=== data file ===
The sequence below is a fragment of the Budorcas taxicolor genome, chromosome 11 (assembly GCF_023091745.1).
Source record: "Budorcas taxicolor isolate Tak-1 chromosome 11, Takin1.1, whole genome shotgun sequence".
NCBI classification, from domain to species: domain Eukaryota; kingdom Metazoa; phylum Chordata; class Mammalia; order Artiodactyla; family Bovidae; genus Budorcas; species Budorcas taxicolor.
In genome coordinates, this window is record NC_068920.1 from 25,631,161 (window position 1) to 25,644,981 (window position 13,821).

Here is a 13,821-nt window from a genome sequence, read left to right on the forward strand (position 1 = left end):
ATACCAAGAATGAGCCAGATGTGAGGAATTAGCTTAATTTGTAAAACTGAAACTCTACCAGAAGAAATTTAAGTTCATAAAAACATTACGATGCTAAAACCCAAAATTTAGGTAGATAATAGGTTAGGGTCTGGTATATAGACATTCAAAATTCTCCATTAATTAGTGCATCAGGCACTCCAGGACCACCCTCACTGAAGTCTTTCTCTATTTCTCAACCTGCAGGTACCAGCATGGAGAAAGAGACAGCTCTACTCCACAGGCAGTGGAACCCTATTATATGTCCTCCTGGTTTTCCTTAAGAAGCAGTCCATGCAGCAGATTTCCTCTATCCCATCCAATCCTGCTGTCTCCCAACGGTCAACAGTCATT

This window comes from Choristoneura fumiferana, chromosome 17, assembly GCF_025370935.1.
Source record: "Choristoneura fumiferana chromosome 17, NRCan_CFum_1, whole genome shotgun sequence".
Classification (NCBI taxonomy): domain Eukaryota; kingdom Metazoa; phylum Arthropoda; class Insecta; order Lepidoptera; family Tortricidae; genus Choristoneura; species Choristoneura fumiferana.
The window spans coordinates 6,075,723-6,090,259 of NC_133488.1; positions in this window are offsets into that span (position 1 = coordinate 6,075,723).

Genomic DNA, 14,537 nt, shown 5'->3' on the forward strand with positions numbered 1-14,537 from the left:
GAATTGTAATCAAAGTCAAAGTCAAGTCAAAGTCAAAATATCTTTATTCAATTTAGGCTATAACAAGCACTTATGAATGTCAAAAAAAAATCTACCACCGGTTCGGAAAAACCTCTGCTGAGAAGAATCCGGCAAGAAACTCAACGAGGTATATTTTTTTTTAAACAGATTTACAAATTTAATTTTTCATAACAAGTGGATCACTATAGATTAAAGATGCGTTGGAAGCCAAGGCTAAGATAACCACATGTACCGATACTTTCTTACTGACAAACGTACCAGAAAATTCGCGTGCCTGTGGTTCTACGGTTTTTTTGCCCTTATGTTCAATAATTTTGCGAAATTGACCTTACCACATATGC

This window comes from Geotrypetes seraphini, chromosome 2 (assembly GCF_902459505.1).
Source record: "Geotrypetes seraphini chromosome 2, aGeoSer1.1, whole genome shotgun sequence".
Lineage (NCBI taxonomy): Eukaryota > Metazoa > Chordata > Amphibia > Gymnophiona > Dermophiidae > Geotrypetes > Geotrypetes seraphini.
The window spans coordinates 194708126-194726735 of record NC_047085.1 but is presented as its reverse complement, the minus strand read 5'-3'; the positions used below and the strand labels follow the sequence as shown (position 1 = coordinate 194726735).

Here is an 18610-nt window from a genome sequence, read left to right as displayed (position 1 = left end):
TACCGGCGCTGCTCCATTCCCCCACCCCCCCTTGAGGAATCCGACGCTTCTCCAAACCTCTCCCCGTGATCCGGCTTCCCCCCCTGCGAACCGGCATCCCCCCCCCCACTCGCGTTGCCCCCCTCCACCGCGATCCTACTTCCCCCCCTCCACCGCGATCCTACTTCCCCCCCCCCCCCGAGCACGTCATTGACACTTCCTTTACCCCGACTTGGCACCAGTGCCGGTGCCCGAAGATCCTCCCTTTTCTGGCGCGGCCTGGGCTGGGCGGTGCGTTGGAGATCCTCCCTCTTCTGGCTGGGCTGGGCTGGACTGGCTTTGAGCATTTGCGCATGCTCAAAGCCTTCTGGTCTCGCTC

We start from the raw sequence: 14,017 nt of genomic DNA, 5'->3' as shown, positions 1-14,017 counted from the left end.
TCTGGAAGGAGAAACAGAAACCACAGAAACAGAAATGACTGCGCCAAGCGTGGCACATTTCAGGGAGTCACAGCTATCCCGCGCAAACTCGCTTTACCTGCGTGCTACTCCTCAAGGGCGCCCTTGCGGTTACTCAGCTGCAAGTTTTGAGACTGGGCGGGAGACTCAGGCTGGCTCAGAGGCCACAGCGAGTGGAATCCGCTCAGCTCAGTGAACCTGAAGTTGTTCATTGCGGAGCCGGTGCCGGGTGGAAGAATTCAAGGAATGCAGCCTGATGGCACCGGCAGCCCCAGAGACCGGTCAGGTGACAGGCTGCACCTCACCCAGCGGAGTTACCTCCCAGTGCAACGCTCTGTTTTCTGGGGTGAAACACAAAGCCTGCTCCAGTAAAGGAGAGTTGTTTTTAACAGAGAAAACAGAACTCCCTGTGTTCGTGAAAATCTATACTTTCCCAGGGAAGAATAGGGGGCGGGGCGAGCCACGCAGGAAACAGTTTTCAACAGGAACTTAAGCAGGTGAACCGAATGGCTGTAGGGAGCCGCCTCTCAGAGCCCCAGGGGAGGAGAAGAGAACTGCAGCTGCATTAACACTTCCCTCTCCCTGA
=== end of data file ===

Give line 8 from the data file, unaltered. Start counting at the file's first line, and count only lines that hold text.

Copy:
Source record: "Choristoneura fumiferana chromosome 17, NRCan_CFum_1, whole genome shotgun sequence".